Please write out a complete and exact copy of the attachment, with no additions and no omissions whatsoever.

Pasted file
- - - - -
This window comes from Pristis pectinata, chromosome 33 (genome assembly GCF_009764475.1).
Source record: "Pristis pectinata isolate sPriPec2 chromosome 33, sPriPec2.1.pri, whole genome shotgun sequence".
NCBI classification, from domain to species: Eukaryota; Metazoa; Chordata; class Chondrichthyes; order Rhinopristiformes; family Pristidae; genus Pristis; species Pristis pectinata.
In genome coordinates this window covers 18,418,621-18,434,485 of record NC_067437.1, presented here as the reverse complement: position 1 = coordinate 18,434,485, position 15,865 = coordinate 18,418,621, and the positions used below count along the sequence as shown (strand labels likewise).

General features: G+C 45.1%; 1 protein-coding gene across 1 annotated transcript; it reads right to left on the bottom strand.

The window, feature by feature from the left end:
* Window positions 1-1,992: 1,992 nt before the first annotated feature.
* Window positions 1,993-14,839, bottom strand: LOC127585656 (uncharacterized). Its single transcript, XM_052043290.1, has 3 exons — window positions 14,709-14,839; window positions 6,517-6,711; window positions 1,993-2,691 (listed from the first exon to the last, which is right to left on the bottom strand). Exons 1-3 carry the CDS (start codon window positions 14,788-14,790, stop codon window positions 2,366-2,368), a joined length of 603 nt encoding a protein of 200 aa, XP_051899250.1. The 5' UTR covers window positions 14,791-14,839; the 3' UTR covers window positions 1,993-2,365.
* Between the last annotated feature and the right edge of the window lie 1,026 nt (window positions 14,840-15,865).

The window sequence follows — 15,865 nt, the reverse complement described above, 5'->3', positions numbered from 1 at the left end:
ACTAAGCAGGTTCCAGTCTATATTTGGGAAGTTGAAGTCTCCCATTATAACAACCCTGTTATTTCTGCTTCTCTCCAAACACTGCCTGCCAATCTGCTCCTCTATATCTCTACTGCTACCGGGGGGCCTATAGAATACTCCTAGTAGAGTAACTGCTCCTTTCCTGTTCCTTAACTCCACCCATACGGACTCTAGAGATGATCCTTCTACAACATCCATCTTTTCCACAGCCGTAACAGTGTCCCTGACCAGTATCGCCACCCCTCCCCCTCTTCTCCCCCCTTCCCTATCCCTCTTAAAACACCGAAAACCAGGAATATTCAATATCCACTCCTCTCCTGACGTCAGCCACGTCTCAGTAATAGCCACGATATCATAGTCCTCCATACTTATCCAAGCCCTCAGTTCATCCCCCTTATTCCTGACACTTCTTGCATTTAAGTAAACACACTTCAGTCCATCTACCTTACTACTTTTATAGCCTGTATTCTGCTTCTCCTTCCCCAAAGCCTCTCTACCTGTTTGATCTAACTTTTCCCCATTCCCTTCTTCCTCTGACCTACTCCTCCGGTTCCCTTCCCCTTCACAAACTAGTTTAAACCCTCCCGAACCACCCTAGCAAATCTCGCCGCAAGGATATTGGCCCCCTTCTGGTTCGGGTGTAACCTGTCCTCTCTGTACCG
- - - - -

This window comes from Pristis pectinata, chromosome 33 (genome assembly GCF_009764475.1).
Source record: "Pristis pectinata isolate sPriPec2 chromosome 33, sPriPec2.1.pri, whole genome shotgun sequence".
NCBI classification, from domain to species: Eukaryota; Metazoa; Chordata; class Chondrichthyes; order Rhinopristiformes; family Pristidae; genus Pristis; species Pristis pectinata.
In genome coordinates this window covers 18,418,621-18,434,485 of record NC_067437.1, presented here as the reverse complement: position 1 = coordinate 18,434,485, position 15,865 = coordinate 18,418,621, and the positions used below count along the sequence as shown (strand labels likewise).

General features: G+C 45.1%; 1 protein-coding gene across 1 annotated transcript; it reads right to left on the bottom strand.

The window, feature by feature from the left end:
* Window positions 1-1,992: 1,992 nt before the first annotated feature.
* Window positions 1,993-14,839, bottom strand: LOC127585656 (uncharacterized). Its single transcript, XM_052043290.1, has 3 exons — window positions 14,709-14,839; window positions 6,517-6,711; window positions 1,993-2,691 (listed from the first exon to the last, which is right to left on the bottom strand). Exons 1-3 carry the CDS (start codon window positions 14,788-14,790, stop codon window positions 2,366-2,368), a joined length of 603 nt encoding a protein of 200 aa, XP_051899250.1. The 5' UTR covers window positions 14,791-14,839; the 3' UTR covers window positions 1,993-2,365.
* Between the last annotated feature and the right edge of the window lie 1,026 nt (window positions 14,840-15,865).

The window sequence follows — 15,865 nt, the reverse complement described above, 5'->3', positions numbered from 1 at the left end:
ACTAAGCAGGTTCCAGTCTATATTTGGGAAGTTGAAGTCTCCCATTATAACAACCCTGTTATTTCTGCTTCTCTCCAAACACTGCCTGCCAATCTGCTCCTCTATATCTCTACTGCTACCGGGGGGCCTATAGAATACTCCTAGTAGAGTAACTGCTCCTTTCCTGTTCCTTAACTCCACCCATACGGACTCTAGAGATGATCCTTCTACAACATCCATCTTTTCCACAGCCGTAACAGTGTCCCTGACCAGTATCGCCACCCCTCCCCCTCTTCTCCCCCCTTCCCTATCCCTCTTAAAACACCGAAAACCAGGAATATTCAATATCCACTCCTCTCCTGACGTCAGCCACGTCTCAGTAATAGCCACGATATCATAGTCCTCCATACTTATCCAAGCCCTCAGTTCATCCCCCTTATTCCTGACACTTCTTGCATTTAAGTAAACACACTTCAGTCCATCTACCTTACTACTTTTATAGCCTGTATTCTGCTTCTCCTTCCCCAAAGCCTCTCTACCTGTTTGATCTAACTTTTCCCCATTCCCTTCTTCCTCTGACCTACTCCTCCGGTTCCCTTCCCCTTCACAAACTAGTTTAAACCCTCCCGAACCACCCTAGCAAATCTCGCCGCAAGGATATTGGCCCCCTTCTGGTTCGGGTGTAACCTGTCCTCTCTGTACCG